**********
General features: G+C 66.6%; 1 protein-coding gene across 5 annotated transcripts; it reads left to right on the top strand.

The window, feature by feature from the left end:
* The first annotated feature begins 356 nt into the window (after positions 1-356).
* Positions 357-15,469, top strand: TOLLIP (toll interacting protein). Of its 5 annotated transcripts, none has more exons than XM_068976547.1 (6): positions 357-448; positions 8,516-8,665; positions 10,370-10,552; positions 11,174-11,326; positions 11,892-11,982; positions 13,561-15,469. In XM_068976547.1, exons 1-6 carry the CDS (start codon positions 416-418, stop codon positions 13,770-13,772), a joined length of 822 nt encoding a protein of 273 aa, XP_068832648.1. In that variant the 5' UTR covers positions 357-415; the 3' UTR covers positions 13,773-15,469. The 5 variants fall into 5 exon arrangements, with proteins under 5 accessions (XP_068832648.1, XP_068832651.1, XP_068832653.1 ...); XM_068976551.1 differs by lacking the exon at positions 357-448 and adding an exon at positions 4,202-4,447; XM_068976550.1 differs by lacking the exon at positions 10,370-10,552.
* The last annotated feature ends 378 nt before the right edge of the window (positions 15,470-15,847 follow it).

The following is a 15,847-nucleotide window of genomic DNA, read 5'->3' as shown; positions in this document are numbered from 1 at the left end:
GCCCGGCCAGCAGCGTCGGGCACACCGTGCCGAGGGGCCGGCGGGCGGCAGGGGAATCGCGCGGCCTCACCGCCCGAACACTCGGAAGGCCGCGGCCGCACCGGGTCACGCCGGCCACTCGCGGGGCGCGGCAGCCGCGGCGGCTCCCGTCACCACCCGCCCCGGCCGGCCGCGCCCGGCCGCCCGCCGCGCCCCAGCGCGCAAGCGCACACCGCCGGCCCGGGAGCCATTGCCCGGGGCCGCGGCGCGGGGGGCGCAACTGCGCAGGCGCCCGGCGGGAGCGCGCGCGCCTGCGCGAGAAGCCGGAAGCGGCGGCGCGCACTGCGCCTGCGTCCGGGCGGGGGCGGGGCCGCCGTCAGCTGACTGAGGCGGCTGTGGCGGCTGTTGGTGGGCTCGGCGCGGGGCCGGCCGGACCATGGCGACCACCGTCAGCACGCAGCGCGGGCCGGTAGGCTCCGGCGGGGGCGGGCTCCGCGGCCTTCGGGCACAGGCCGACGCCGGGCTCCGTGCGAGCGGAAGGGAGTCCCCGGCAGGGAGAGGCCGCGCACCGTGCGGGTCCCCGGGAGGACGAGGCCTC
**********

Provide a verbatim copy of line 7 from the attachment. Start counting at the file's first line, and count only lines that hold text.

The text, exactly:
GCCCGGCCAGCAGCGTCGGGCACACCGTGCCGAGGGGCCGGCGGGCGGCAGGGGAATCGCGCGGCCTCACCGCCCGAACACTCGGAAGGCCGCGGCCGCACCGGGTCACGCCGGCCACTCGCGGGGCGCGGCAGCCGCGGCGGCTCCCGTCACCACCCGCCCCGGCCGGCCGCGCCCGGCCGCCCGCCGCGCCCCAGCGCGCAAGCGCACACCGCCGGCCCGGGAGCCATTGCCCGGGGCCGCGGCGCGGGGGGCGCAACTGCGCAGGCGCCCGGCGGGAGCGCGCGCGCCTGCGCGAGAAGCCGGAAGCGGCGGCGCGCACTGCGCCTGCGTCCGGGCGGGGGCGGGGCCGCCGTCAGCTGACTGAGGCGGCTGTGGCGGCTGTTGGTGGGCTCGGCGCGGGGCCGGCCGGACCATGGCGACCACCGTCAGCACGCAGCGCGGGCCGGTAGGCTCCGGCGGGGGCGGGCTCCGCGGCCTTCGGGCACAGGCCGACGCCGGGCTCCGTGCGAGCGGAAGGGAGTCCCCGGCAGGGAGAGGCCGCGCACCGTGCGGGTCCCCGGGAGGACGAGGCCTC